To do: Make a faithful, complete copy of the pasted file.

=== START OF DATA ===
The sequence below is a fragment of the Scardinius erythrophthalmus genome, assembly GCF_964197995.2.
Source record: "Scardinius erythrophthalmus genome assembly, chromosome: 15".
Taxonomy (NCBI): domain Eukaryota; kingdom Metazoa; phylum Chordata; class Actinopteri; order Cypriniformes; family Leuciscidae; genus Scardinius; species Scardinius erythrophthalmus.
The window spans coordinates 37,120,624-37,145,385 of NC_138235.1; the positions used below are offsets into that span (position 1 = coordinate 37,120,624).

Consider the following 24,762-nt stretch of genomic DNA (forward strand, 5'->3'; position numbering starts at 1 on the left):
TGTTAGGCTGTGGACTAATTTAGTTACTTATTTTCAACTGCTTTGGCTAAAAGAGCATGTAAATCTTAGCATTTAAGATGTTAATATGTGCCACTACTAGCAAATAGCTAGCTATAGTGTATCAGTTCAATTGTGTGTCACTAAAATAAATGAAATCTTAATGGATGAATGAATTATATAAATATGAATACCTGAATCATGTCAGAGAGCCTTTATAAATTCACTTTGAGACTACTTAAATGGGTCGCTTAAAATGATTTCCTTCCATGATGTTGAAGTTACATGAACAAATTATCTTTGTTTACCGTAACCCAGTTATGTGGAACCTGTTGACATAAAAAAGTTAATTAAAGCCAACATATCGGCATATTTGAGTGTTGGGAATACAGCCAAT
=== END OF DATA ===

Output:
The sequence below is a fragment of the Scardinius erythrophthalmus genome, assembly GCF_964197995.2.
Source record: "Scardinius erythrophthalmus genome assembly, chromosome: 15".
Taxonomy (NCBI): domain Eukaryota; kingdom Metazoa; phylum Chordata; class Actinopteri; order Cypriniformes; family Leuciscidae; genus Scardinius; species Scardinius erythrophthalmus.
The window spans coordinates 37,120,624-37,145,385 of NC_138235.1; the positions used below are offsets into that span (position 1 = coordinate 37,120,624).

Consider the following 24,762-nt stretch of genomic DNA (forward strand, 5'->3'; position numbering starts at 1 on the left):
TGTTAGGCTGTGGACTAATTTAGTTACTTATTTTCAACTGCTTTGGCTAAAAGAGCATGTAAATCTTAGCATTTAAGATGTTAATATGTGCCACTACTAGCAAATAGCTAGCTATAGTGTATCAGTTCAATTGTGTGTCACTAAAATAAATGAAATCTTAATGGATGAATGAATTATATAAATATGAATACCTGAATCATGTCAGAGAGCCTTTATAAATTCACTTTGAGACTACTTAAATGGGTCGCTTAAAATGATTTCCTTCCATGATGTTGAAGTTACATGAACAAATTATCTTTGTTTACCGTAACCCAGTTATGTGGAACCTGTTGACATAAAAAAGTTAATTAAAGCCAACATATCGGCATATTTGAGTGTTGGGAATACAGCCAAT